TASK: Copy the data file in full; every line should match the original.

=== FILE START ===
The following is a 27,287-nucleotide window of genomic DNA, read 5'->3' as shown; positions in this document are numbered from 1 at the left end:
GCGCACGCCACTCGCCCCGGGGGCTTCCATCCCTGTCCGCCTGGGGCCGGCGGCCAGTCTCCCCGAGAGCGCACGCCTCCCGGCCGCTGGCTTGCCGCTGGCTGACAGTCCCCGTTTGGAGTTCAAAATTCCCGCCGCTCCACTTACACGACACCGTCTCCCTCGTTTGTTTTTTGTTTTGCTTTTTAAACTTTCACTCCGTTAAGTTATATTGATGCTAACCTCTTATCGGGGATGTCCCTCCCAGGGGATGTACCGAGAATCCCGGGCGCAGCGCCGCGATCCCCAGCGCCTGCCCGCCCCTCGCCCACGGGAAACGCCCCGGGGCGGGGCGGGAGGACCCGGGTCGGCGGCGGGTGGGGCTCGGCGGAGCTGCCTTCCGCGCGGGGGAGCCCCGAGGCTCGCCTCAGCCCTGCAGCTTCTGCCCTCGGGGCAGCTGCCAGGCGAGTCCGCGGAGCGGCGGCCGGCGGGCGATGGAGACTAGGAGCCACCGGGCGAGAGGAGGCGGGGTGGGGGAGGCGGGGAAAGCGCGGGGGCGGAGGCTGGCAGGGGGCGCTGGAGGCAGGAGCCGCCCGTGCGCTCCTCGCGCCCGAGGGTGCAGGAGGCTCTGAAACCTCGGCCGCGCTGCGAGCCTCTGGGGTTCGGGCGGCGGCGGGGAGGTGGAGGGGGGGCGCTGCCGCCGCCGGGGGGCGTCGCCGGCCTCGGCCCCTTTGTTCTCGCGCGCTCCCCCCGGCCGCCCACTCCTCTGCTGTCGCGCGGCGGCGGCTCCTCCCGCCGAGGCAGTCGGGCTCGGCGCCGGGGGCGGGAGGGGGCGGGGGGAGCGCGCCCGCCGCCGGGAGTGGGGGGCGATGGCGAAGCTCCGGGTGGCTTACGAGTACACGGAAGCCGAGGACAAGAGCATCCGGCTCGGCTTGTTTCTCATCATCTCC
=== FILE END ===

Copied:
The following is a 27,287-nucleotide window of genomic DNA, read 5'->3' as shown; positions in this document are numbered from 1 at the left end:
GCGCACGCCACTCGCCCCGGGGGCTTCCATCCCTGTCCGCCTGGGGCCGGCGGCCAGTCTCCCCGAGAGCGCACGCCTCCCGGCCGCTGGCTTGCCGCTGGCTGACAGTCCCCGTTTGGAGTTCAAAATTCCCGCCGCTCCACTTACACGACACCGTCTCCCTCGTTTGTTTTTTGTTTTGCTTTTTAAACTTTCACTCCGTTAAGTTATATTGATGCTAACCTCTTATCGGGGATGTCCCTCCCAGGGGATGTACCGAGAATCCCGGGCGCAGCGCCGCGATCCCCAGCGCCTGCCCGCCCCTCGCCCACGGGAAACGCCCCGGGGCGGGGCGGGAGGACCCGGGTCGGCGGCGGGTGGGGCTCGGCGGAGCTGCCTTCCGCGCGGGGGAGCCCCGAGGCTCGCCTCAGCCCTGCAGCTTCTGCCCTCGGGGCAGCTGCCAGGCGAGTCCGCGGAGCGGCGGCCGGCGGGCGATGGAGACTAGGAGCCACCGGGCGAGAGGAGGCGGGGTGGGGGAGGCGGGGAAAGCGCGGGGGCGGAGGCTGGCAGGGGGCGCTGGAGGCAGGAGCCGCCCGTGCGCTCCTCGCGCCCGAGGGTGCAGGAGGCTCTGAAACCTCGGCCGCGCTGCGAGCCTCTGGGGTTCGGGCGGCGGCGGGGAGGTGGAGGGGGGGCGCTGCCGCCGCCGGGGGGCGTCGCCGGCCTCGGCCCCTTTGTTCTCGCGCGCTCCCCCCGGCCGCCCACTCCTCTGCTGTCGCGCGGCGGCGGCTCCTCCCGCCGAGGCAGTCGGGCTCGGCGCCGGGGGCGGGAGGGGGCGGGGGGAGCGCGCCCGCCGCCGGGAGTGGGGGGCGATGGCGAAGCTCCGGGTGGCTTACGAGTACACGGAAGCCGAGGACAAGAGCATCCGGCTCGGCTTGTTTCTCATCATCTCC